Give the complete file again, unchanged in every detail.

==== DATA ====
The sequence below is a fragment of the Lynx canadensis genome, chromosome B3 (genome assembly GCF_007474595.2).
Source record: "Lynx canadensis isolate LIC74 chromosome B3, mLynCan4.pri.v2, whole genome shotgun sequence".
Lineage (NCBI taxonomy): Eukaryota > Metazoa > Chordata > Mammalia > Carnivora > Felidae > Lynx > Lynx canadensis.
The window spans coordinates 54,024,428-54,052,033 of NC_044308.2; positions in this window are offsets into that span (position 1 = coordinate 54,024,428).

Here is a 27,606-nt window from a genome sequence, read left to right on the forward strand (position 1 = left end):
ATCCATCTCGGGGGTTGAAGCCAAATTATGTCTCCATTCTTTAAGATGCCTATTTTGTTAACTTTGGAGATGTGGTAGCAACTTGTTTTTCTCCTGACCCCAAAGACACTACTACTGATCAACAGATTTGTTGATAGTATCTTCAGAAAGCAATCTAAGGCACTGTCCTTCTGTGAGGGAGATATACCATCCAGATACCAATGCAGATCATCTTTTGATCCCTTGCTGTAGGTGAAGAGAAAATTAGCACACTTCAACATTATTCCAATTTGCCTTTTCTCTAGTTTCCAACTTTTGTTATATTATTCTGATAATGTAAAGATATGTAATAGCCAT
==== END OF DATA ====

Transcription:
The sequence below is a fragment of the Lynx canadensis genome, chromosome B3 (genome assembly GCF_007474595.2).
Source record: "Lynx canadensis isolate LIC74 chromosome B3, mLynCan4.pri.v2, whole genome shotgun sequence".
Lineage (NCBI taxonomy): Eukaryota > Metazoa > Chordata > Mammalia > Carnivora > Felidae > Lynx > Lynx canadensis.
The window spans coordinates 54,024,428-54,052,033 of NC_044308.2; positions in this window are offsets into that span (position 1 = coordinate 54,024,428).

Here is a 27,606-nt window from a genome sequence, read left to right on the forward strand (position 1 = left end):
ATCCATCTCGGGGGTTGAAGCCAAATTATGTCTCCATTCTTTAAGATGCCTATTTTGTTAACTTTGGAGATGTGGTAGCAACTTGTTTTTCTCCTGACCCCAAAGACACTACTACTGATCAACAGATTTGTTGATAGTATCTTCAGAAAGCAATCTAAGGCACTGTCCTTCTGTGAGGGAGATATACCATCCAGATACCAATGCAGATCATCTTTTGATCCCTTGCTGTAGGTGAAGAGAAAATTAGCACACTTCAACATTATTCCAATTTGCCTTTTCTCTAGTTTCCAACTTTTGTTATATTATTCTGATAATGTAAAGATATGTAATAGCCAT